• 芋団子汁
  • 小松菜とジャコの鮭そぼろ
  • かぼちゃ天ぷら
  • ごはん
  • 牛乳


August 22nd, Wednesday:

  • Bibimbap Rice Bowl (Pork, Egg, Bean Sprout, Carrot, Japanese Parsley, Osmond Fern, Spinach)
  • Milk
  • Miso Soup (Plum Gluten, Tamogi Mushroom, Trefoil)
  • Cabbage Dumplings
  • Kcal: 919

Bibimbap Rice Bowl uses soybean sprouts. Some types of beansprouts include black mappe sprouts, soybean sprouts, and mung bean sprouts.

The second trimester of school has started again and I got to eat school lunch again after a long while.  My diet at home, as I have mentioned, consists almost entirely of white rice and soymilk. While such a mild diet prevents stomach pain and makes me happy, it is somewhat lacking in vitamins. So the bibimbap–with its multitude of interesting vegetables–and miso soup–with the distinct flavour of trefoil and its soft mushrooms–were a much needed repast.

School resumed on Monday, but I hadn’t any class because I had the fortune to present at a certain meeting for foreign teachers. It was held at the lovely Akarenga, built the twenty-first year of Meiji and more formally called the 北海道庁旧本庁舎. The Akarenga is built, as its name implies, of red brick, and in an American new baroque fashion. Baroque has a connotation of overwhelming decadence, but that is not the feeling the Akarenga displays. She is elegant, but simple. She was built beautifully, but only for the purpose of encouraging good and pure thoughts in men endeavoring to shape the future for the better. Abiding in such a charming building, especially for such a short time, truly reminds me how sad and lifeless modern architecture is.

Unrelatedly, while I generally considered myself a rather unfashionable person, I received so many compliments on my charming clothing during my stay there, I am beginning to think I ought to be more arrogant.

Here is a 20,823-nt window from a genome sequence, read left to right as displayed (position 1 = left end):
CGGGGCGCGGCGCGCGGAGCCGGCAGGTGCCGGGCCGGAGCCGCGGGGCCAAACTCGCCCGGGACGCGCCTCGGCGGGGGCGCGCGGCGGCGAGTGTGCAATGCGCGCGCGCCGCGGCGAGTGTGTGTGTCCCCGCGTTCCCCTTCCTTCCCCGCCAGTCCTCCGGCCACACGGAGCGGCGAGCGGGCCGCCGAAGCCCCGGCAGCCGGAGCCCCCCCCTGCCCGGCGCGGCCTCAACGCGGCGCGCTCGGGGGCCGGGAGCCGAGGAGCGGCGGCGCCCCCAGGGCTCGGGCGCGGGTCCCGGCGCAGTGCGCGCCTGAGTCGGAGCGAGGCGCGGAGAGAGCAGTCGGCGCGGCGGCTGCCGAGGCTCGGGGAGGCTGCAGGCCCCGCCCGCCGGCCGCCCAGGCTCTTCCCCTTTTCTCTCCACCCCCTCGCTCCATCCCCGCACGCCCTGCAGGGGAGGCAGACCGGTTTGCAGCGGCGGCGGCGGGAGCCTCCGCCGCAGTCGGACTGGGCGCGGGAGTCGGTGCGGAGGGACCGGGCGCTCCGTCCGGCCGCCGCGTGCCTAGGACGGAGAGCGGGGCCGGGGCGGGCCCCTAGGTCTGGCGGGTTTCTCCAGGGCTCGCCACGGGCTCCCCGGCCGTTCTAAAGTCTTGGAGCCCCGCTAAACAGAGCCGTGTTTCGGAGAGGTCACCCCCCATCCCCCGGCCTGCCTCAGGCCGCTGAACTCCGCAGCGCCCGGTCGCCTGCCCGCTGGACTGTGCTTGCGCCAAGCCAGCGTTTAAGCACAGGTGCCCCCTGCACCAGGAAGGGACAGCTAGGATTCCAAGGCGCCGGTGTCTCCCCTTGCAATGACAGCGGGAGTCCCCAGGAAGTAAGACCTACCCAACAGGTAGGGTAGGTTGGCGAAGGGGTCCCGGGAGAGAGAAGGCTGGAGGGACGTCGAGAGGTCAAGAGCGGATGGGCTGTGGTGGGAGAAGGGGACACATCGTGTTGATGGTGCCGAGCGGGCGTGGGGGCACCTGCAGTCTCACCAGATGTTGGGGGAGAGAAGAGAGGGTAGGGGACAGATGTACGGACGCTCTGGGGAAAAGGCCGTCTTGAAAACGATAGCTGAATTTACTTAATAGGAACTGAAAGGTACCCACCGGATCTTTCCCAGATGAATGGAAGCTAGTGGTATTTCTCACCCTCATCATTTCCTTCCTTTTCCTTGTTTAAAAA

Photographs fails to capture the subtle splendour of such a building like this.



May 18th, Friday:

  • Bibimbap Rice Bowl (Pork, Egg, Bean Sprout, Japanese Parsley,  Zenmai Fern, Spinach)
  • Milk
  • Ankake Soup (Tofu, Trefoil, Golden Oyster Mushroom)
  • Salt-Grilled Trout

Bibimbap is a Korean dish in which Korean style namul and meat is placed on top of rice and mixed together. “Bibim” means to mix, and “bap” means rice.

I can’t say I have ever eaten real Korean bibimbap. When I flew Korean Airlines to France, bibimbap was served both there and back and it was spicy to the point of being inedible. However, school lunch bibimbap is not spicy at all and I enjoy the flavour quite a lot. I doubt it tastes like korean bibimbap at all, a hypothesis underscored  by the fact that one teacher whose favorite lunch is this bibimbap has no special affinity for Korean food at all.  The main disadvantage to this lunch is that since I am not a fan of meat, I have to pick out the scary pork and fat bits before I eat the remaining vegetables and eggs. I set a rather poor example for the students. Furthermore, I would like to comment on the fish.  I did not like fish in America. Last time I ordered fish at a restaurant (visiting the sunny state of California), I could not even finish eating it, it was so bad.  But fish in Japan in invariably delightful, and today’s trout was no different. I love you, Japan. By the way,  ankake soup is a soup made by thickening the broth with potato starch, in the method so commonly used in (slimy) Chinese dishes.

Simmered Seaweed and Fried Tofu

May 11th, Friday:

  • Miso Soup (Plum Gluten, Tamogi Mushroom, Trefoil)
  • Simmered Seaweed and Fried Tofu (Hijiki Seaweed, Fried Tofu, Carrot, Konnyaku, Green Bean)
  • Wine Dried Herring
  • Sardine and Herb Rice
  • Milk

Atsuage is thickly cut tofu fried in oil. It is an ingredient that combines the virtues of tofu (lots of protein and calcium) and frying (giving body to the food).

Pork Kimchi Bowl

April 25th, Wednesday:

  • Pork Kimchi Bowl (Pork, Egg, Chinese Cabbage, Carrot, Green Onion)
  • Milk
  • Miso Soup (Golden Oyster Mushroom, Trefoil)
  • Shrimp Dumpling

Note: Shrimp has a red element called Asutakisanchin. When alive, it’s body has a different colour that matches other things, but when boiled it becomes red.